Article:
It’s that time of the year when all that hard work in the garden starts to pay off. I can go out, see what’s good and plan dinner around it. I love it.
This dinner is the perfect example, everything but the flour for the pasta, the olive oil and the bacon came from our garden. I can’t say our garden is the tidiest garden you will ever see. There are far too many weeds competing with the veg, but it does its job in supplying a few dinners and desserts.This pasta makes use of the broad beans, the peas, the dill and one of three golden beetroot that survived whatever it was that saw the rest of the row off.
I made some fresh pasta. I roasted the beetroot, wrapped whole in foil, for about thirty minutes until tender.Then peeled it and sliced it. Showed the broad beans some boiling water, and then cooled them under a running tap. Fried the bacon in a splash of olive oil. Added the uncooked peas, the broad beans and the beetroot until they were all hot and coated in oil/bacon fat. I added a bit of chopped dill to the pan and then drained the pasta, reserving a spoonful of the pasta water, adding both to the bacon pan and gave it a swirl. Grated parmesan finished it off a treat.
The wild garlic season is in full swing here. It hasn’t flowered yet and the small leaves are beautifully tender and full of that garlic zing.
It grows in great swathes in the shade of the trees.
Last night I made this pasta and a wild garlic bread to go with it. It was very tasty and full of the essence of spring. Just remember to wash your wild garlic well, you can never be sure how many domesticated and wild animals might have visited the same patch before you ;). Also be sure to have identified it correctly using a hedgerow plants guide.
4 rashers of bacon snipped into bite size pieces
2 cloves of garlic, finely sliced
frozen or fresh peas
handful of wild garlic leaves, sliced
spaghetti (I used 200g for 2 adult and 2 child size portions)
Bring a large pan of water to the boil and add plenty of salt. Add the spaghetti and cook until al dente (follow the pack instructions).
Fry the bacon pieces at a high temperature until beginning to brown, add the peas and the crushed garlic cloves and continue to fry but reduce the heat a little to prevent the garlic from burning. When the spaghetti is cooked ladle a spoonful of the pasta water into the bacon pan and then drain the spaghetti and tip it into the pan. Add the sliced wild garlic leaves. Turn everything over to get well covered in the bacon fat and serve in warm dishes.
I am so pleased that this was a success. Mr OC suggested we should have it for tea on Saturday night and whilst I was all for it in the taste department I wasn’t sure that our pasta making skills had been tested enough for it to be a success. When I posted about making our own pasta, Wendy of The Omnivorous Bear had commented how her attempt at ravioli had been disastrous. Bearing all this in mind, I agreed that we would give it a go, but I did avoid the wine until it was on the plate just in case I had to make a last-minute dash to the Indian Take- Away.
I was expecting the seal to not work and the filling to be lost in the water and our dinner to be given to the chickens. But, no, the ravioli was a blinding success, we both loved it and not one of the ravioli split.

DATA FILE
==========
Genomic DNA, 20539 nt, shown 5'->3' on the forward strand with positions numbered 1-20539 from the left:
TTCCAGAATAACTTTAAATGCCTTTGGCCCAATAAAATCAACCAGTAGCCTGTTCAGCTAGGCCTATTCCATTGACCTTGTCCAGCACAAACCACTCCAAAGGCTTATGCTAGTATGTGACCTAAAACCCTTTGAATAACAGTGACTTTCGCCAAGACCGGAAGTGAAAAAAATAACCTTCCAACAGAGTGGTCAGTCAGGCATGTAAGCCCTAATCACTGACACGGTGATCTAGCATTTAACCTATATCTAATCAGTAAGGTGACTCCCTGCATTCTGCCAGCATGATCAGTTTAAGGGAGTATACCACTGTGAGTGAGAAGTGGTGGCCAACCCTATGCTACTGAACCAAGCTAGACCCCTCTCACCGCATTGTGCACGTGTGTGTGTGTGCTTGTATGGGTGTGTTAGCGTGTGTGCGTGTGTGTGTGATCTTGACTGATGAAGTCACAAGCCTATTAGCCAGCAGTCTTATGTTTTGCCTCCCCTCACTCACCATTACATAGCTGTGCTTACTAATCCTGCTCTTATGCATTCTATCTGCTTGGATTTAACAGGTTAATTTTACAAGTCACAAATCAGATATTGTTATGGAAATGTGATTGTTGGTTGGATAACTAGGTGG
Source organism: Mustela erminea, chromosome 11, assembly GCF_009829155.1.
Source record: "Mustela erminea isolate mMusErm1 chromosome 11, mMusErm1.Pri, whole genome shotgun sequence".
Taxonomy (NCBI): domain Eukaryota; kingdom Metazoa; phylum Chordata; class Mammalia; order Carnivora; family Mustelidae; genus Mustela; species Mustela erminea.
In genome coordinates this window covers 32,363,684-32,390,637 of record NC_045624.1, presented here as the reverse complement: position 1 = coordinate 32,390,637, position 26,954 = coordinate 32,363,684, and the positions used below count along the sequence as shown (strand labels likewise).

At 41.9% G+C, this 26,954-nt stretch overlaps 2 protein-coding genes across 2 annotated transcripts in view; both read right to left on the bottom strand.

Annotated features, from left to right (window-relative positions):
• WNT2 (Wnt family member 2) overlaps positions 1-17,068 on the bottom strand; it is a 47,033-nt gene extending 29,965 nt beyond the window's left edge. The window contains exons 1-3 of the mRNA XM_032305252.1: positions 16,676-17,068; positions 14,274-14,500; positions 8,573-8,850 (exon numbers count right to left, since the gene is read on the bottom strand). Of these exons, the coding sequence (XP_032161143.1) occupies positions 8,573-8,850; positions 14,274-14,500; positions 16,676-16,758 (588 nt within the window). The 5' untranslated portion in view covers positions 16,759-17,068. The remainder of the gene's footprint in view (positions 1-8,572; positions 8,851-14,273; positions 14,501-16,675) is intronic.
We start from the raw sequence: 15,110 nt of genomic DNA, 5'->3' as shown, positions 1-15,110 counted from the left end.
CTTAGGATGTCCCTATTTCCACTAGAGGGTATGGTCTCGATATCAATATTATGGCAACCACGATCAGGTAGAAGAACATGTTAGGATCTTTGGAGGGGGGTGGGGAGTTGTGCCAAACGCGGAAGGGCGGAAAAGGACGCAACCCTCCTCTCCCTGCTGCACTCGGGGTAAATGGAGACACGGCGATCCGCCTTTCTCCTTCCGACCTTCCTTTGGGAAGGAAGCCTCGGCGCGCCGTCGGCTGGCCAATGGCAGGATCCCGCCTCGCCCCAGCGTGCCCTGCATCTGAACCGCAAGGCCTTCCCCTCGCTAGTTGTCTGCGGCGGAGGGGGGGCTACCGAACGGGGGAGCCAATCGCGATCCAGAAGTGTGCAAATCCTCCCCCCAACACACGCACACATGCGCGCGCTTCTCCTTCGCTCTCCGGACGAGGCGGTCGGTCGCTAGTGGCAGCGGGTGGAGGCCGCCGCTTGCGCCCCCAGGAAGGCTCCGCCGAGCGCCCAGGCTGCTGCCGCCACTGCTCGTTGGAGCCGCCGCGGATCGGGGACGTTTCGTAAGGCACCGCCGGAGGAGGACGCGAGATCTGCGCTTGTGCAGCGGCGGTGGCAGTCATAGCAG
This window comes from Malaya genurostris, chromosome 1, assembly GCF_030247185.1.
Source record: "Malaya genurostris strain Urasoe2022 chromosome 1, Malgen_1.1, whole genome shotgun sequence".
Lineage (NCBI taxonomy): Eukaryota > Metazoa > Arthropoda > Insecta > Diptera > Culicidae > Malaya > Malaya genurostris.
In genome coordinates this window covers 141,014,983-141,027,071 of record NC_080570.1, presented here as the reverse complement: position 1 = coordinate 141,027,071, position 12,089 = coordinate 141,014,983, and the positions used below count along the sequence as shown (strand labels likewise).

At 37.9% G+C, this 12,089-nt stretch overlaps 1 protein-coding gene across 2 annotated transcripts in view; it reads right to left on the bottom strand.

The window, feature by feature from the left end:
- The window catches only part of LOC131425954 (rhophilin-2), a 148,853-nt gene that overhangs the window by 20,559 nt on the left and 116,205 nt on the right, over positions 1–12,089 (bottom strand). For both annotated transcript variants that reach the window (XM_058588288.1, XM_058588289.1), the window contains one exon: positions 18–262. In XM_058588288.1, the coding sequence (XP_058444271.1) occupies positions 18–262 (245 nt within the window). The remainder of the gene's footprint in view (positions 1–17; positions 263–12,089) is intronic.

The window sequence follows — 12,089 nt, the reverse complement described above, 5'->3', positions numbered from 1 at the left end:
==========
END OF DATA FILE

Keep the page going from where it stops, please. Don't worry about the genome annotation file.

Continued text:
The trick is definitely in the sealing; making sure that there are absolutely no gaps.
We made the pasta ahead of time, feeding the girls their portion, getting them to bed and then working together to put prepare the ravioli. It was a time-consuming exercise and I don’t think we will be doing this on a weekly basis, or for when there are more than two mouths to feed. But it was therapeutic and the taste of the ravioli was well worth the effort.
I made a pesto sauce to go with it, which was very good, but not really necessary as the ravioli would have been delicious, perhaps more so, without it.
You will find the recipe for the pasta here. I use 200g of plain ’00’ flour and 2 whole eggs (or 4 egg yolks) for 2 servings.
For the filling:
100g goat’s cheese
3 Peppadew peppers
handful of basil leaves
Remove the rind of the goat’s cheese and crumble into a bowl. Chop the peppers and tear the basil and add both to the cheese and mix well.
Roll out the pasta and cut out into rounds using a 5cm cutter. Place a small amount of filling on to a round and place another round on top and seal very well, making sure that there are no gaps. Place onto a plate dusted with semolina. Continue with the rest of the pasta.
Bring a large pan of salted water to the boil and carefully tip in the pasta. Boil for one to two minutes until the pasta is tender. Drain and dress with oil or with pesto.
For the pesto sauce:
50g (2oz) basil leaves
1-2 cloves garlic
25g (1oz) pine kernels
6 tbsp oil (it is usual to use olive oil, but I use rapeseed oil)
25g (1oz) parmesan or pecorino
Place the basil leaves, garlic and pine kernels into a food processor and pulse to a smoothish purée (or use a pestle and mortar). Add the oil and mix briefly. Scrape into a bowl and add the cheese and mix well.
I bought my husband a pasta machine for Christmas – well it was a bit of a hint! Since then we have tried it out a few times. I think it is something that needs practice to get perfect or maybe it’s just us. It takes quite a while for the novice to do all the rolling that is needed and it is certainly easier to do if there are two fairly competent adults working together, rather than one frazzled adult and two small children. I need to work out the best way of storing the pasta between making it and cooking it so that I can make it in a more relaxed way, rather than trying to get it done quick because everyone is hungry. I think the way I need to do this is to hang it over wooden spoon handles balanced carefully somewhere, but I am not sure that with the girls’ high level of interest in homemade pasta that it would stay balanced for long. So far we have placed the freshly made pasta on a plate sprinkled with semolina but this just hasn’t been effective enough, with the pasta inevitably clogging together.